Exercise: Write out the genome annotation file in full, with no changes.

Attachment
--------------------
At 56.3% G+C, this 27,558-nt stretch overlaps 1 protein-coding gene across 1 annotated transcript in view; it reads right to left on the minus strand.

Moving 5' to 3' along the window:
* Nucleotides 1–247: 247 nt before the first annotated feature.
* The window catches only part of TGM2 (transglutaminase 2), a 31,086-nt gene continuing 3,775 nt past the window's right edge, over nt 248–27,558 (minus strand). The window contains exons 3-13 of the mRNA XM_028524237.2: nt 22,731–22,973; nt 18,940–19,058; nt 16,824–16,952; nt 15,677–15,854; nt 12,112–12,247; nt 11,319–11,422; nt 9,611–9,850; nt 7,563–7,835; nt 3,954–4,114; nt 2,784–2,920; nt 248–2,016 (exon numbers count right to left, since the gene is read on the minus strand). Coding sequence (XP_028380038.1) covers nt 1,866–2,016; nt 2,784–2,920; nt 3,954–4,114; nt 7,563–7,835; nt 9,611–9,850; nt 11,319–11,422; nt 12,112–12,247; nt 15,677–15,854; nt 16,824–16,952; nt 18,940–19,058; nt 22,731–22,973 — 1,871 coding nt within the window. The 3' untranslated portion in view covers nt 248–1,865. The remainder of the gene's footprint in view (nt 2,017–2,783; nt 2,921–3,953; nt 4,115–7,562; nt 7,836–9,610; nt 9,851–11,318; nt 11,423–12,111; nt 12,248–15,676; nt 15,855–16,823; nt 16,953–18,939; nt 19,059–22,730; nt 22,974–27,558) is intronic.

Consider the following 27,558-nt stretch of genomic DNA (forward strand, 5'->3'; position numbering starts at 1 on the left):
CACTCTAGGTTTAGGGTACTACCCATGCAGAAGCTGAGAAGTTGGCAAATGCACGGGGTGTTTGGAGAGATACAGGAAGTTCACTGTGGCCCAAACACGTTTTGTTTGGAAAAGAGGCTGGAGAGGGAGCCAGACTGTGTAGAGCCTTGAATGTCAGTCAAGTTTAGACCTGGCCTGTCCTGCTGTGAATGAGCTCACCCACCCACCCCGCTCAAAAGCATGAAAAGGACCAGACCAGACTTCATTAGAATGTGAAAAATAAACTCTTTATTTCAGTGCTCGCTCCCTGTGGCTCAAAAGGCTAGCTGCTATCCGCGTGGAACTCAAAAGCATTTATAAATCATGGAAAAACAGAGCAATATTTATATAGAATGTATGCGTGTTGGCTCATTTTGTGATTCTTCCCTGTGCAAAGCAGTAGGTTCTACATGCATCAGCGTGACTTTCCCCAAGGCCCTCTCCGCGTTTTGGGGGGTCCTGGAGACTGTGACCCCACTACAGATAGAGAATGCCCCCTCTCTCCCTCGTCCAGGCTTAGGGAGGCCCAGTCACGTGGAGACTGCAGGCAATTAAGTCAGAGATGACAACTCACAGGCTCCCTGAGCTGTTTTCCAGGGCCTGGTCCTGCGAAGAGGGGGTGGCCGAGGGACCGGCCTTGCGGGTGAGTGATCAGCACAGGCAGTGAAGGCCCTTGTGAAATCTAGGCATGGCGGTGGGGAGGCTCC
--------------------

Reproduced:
At 56.3% G+C, this 27,558-nt stretch overlaps 1 protein-coding gene across 1 annotated transcript in view; it reads right to left on the minus strand.

Moving 5' to 3' along the window:
* Nucleotides 1–247: 247 nt before the first annotated feature.
* The window catches only part of TGM2 (transglutaminase 2), a 31,086-nt gene continuing 3,775 nt past the window's right edge, over nt 248–27,558 (minus strand). The window contains exons 3-13 of the mRNA XM_028524237.2: nt 22,731–22,973; nt 18,940–19,058; nt 16,824–16,952; nt 15,677–15,854; nt 12,112–12,247; nt 11,319–11,422; nt 9,611–9,850; nt 7,563–7,835; nt 3,954–4,114; nt 2,784–2,920; nt 248–2,016 (exon numbers count right to left, since the gene is read on the minus strand). Coding sequence (XP_028380038.1) covers nt 1,866–2,016; nt 2,784–2,920; nt 3,954–4,114; nt 7,563–7,835; nt 9,611–9,850; nt 11,319–11,422; nt 12,112–12,247; nt 15,677–15,854; nt 16,824–16,952; nt 18,940–19,058; nt 22,731–22,973 — 1,871 coding nt within the window. The 3' untranslated portion in view covers nt 248–1,865. The remainder of the gene's footprint in view (nt 2,017–2,783; nt 2,921–3,953; nt 4,115–7,562; nt 7,836–9,610; nt 9,851–11,318; nt 11,423–12,111; nt 12,248–15,676; nt 15,855–16,823; nt 16,953–18,939; nt 19,059–22,730; nt 22,974–27,558) is intronic.

Consider the following 27,558-nt stretch of genomic DNA (forward strand, 5'->3'; position numbering starts at 1 on the left):
CACTCTAGGTTTAGGGTACTACCCATGCAGAAGCTGAGAAGTTGGCAAATGCACGGGGTGTTTGGAGAGATACAGGAAGTTCACTGTGGCCCAAACACGTTTTGTTTGGAAAAGAGGCTGGAGAGGGAGCCAGACTGTGTAGAGCCTTGAATGTCAGTCAAGTTTAGACCTGGCCTGTCCTGCTGTGAATGAGCTCACCCACCCACCCCGCTCAAAAGCATGAAAAGGACCAGACCAGACTTCATTAGAATGTGAAAAATAAACTCTTTATTTCAGTGCTCGCTCCCTGTGGCTCAAAAGGCTAGCTGCTATCCGCGTGGAACTCAAAAGCATTTATAAATCATGGAAAAACAGAGCAATATTTATATAGAATGTATGCGTGTTGGCTCATTTTGTGATTCTTCCCTGTGCAAAGCAGTAGGTTCTACATGCATCAGCGTGACTTTCCCCAAGGCCCTCTCCGCGTTTTGGGGGGTCCTGGAGACTGTGACCCCACTACAGATAGAGAATGCCCCCTCTCTCCCTCGTCCAGGCTTAGGGAGGCCCAGTCACGTGGAGACTGCAGGCAATTAAGTCAGAGATGACAACTCACAGGCTCCCTGAGCTGTTTTCCAGGGCCTGGTCCTGCGAAGAGGGGGTGGCCGAGGGACCGGCCTTGCGGGTGAGTGATCAGCACAGGCAGTGAAGGCCCTTGTGAAATCTAGGCATGGCGGTGGGGAGGCTCC